Rare tooth find reveals horned dinosaurs in eastern North America
A chance discovery in Mississippi provides the first evidence of an animal closely related to Triceratops in eastern North America. The fossil, a tooth from rocks between 68 and 66 million years old, shows that two halves of the continent previously thought to be separated by seaway were probably connected before the end of the Age of Dinosaurs. (2017-05-23)

Scientists redefine horned dinosaur relationships by naming 2 new ceratopsian tribes
Scientists identify two new tribes of ceratopsian dinosaurs based on distinctions in frill ornamentation. These two tribes employed different strategies and lived side-by-side in the Late Cretaceous in what is now western North America. (2016-12-13)

Fossil teeth suggest that seeds saved bird ancestors from extinction
When the dinosaurs became extinct, plenty of small bird-like dinosaurs disappeared along with giants like Tyrannosaurus and Triceratops. Why only some of them survived to become modern-day birds remains a mystery. Now, researchers reporting April 21 in Current Biology suggest that abrupt ecological changes following a meteor impact may have been more detrimental to carnivorous bird-like dinosaurs, and early modern birds with toothless beaks were able to survive on seeds when other food sources declined. (2016-04-21)

Charting the growth of 1 of the world's oldest babies
The discovery of a juvenile Chasmosaurus -- one of the rarest dinosaur discoveries -- made headlines around the world in late 2013: Professor Philip Currie from the University of Alberta and his colleagues have now published the results of their scientific findings in an alpha-level taxonomic description in the Journal of Vertebrate Paleontology. (2016-01-13)

Triceratops gets a cousin: Researchers identify another horned dinosaur species
Researchers have described a new species of plant-eating dinosaur, Hualianceratops wucaiwanensis, that stood on its hind feet and was about the size of a spaniel. It is similar in age to the oldest-known member of the 'horned dinosaurs,' Yinlong downsi, although both are hornless. (2015-12-09)

Rare fossil of a horned dinosaur found from 'lost continent'
A rare fossil from eastern North America of a dog-sized horned dinosaur has been identified by a scientist at the University of Bath. The fossil provides evidence of an east-west divide in North American dinosaur evolution. (2015-11-30)

Horned dinosaur discovery sheds light on nose horn evolution in Triceratops family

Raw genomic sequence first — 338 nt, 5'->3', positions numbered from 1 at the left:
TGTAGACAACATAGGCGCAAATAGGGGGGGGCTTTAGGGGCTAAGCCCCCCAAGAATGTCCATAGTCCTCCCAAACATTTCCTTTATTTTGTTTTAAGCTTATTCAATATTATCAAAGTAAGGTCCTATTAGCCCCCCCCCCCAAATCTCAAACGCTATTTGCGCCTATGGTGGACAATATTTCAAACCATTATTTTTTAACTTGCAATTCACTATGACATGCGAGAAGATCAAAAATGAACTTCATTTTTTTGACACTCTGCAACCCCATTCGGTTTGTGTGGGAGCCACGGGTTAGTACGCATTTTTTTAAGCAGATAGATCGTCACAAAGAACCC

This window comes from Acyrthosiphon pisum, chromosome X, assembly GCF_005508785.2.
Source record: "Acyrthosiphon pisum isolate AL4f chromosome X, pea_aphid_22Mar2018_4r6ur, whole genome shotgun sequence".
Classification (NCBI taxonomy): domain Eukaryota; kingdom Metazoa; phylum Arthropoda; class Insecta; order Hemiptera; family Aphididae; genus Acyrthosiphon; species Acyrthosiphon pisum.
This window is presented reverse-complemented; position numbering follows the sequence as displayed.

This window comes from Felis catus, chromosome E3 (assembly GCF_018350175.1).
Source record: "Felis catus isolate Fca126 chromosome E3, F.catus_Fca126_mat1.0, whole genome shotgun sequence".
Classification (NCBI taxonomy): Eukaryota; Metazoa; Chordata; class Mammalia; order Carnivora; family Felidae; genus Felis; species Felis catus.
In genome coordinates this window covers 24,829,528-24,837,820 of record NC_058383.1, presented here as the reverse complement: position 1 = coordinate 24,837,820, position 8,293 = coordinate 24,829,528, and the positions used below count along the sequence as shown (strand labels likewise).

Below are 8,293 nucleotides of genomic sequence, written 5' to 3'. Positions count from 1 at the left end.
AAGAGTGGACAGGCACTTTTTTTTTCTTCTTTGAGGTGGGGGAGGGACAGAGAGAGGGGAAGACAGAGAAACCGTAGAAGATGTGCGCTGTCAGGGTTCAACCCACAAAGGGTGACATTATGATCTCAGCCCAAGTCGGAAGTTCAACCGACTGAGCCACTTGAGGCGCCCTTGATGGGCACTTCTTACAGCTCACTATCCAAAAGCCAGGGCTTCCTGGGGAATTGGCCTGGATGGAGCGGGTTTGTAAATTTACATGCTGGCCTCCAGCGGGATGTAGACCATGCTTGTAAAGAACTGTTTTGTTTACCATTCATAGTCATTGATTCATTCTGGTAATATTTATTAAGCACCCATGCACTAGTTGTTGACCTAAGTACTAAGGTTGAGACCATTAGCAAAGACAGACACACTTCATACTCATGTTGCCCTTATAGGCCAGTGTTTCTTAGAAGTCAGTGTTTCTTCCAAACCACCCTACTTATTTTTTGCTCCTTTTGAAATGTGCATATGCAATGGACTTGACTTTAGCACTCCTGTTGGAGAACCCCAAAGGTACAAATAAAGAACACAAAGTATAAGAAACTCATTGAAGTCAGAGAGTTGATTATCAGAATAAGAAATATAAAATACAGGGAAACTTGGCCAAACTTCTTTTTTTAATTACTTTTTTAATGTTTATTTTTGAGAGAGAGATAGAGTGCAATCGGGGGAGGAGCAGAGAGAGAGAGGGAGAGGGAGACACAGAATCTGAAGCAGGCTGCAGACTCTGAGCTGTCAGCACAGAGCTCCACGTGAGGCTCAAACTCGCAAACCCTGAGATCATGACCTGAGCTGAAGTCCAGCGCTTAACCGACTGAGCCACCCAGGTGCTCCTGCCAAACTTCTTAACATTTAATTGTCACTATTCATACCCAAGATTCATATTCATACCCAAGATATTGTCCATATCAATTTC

Scientists have discovered Wendiceratops pinhornensis, a new species of horned dinosaur based on fossils collected from a bone bed in southern Alberta, Canada. (2015-07-08)

New horned dinosaur reveals evolution of nose horn in Triceratops family
Scientists have discovered a striking new species of horned dinosaur based on fossils collected from a bone bed in southern Alberta, Canada. Wendiceratops pinhornensis was approximately 6 meters long and weighed more than a ton. It lived about 79 million years ago, making it one of the oldest known members of the family of large-bodied horned dinosaurs that includes the famous Triceratops, the Ceratopsidae. (2015-07-08)

Paleo-engineering: New study reveals complexity of Triceratops' teeth
When it comes to the three-horned dinosaur called the Triceratops, science is showing the ancient creatures might have been a little more complex than we thought. In fact, their teeth were far more intricate than any reptile or mammal living today. (2015-06-05)

New species of horned dinosaur with 'bizarre' features revealed
About 10 years ago, Peter Hews stumbled across some bones sticking out of a cliff along the Oldman River in southeastern Alberta, Canada. Now, scientists describe in the Cell Press journal Current Biology on June 4 that those bones belonged to a nearly intact skull of a very unusual horned dinosaur -- a close relative of the familiar Triceratops that had been unknown to science until now. (2015-06-04)

Shrinking helped dinosaurs and birds to keep evolving
A study that has 'weighed' hundreds of dinosaurs suggests that shrinking their bodies may have helped the group that became birds to continue exploiting new ecological niches throughout their evolution, and become hugely successful today. (2014-05-06)

Paleontologists announce discovery of Anzu wyliei
A team of researchers has announced the discovery of a bizarre, bird-like dinosaur, named Anzu wyliei, that provides paleontologists with their first good look at a dinosaur group that has been shrouded in mystery for almost a century. Anzu was described from three specimens that collectively preserve almost the entire skeleton, giving scientists a remarkable opportunity to study the anatomy and evolutionary relationships of Caenagnathidae -- the long-mysterious group of theropod dinosaurs to which Anzu belongs. (2014-03-19)

A 'chicken from hell' dinosaur
Scientists from Carnegie and Smithsonian museums and the University of Utah today unveiled the discovery, naming and description of a sharp-clawed, 500-pound, bird-like dinosaur that roamed the Dakotas with T. rex 66 million years ago and looked like an 11.5-foot-long 'chicken from hell.' (2014-03-19)

Smithsonian collaborates with paleontologist team to reveal new large, feathered dinosaur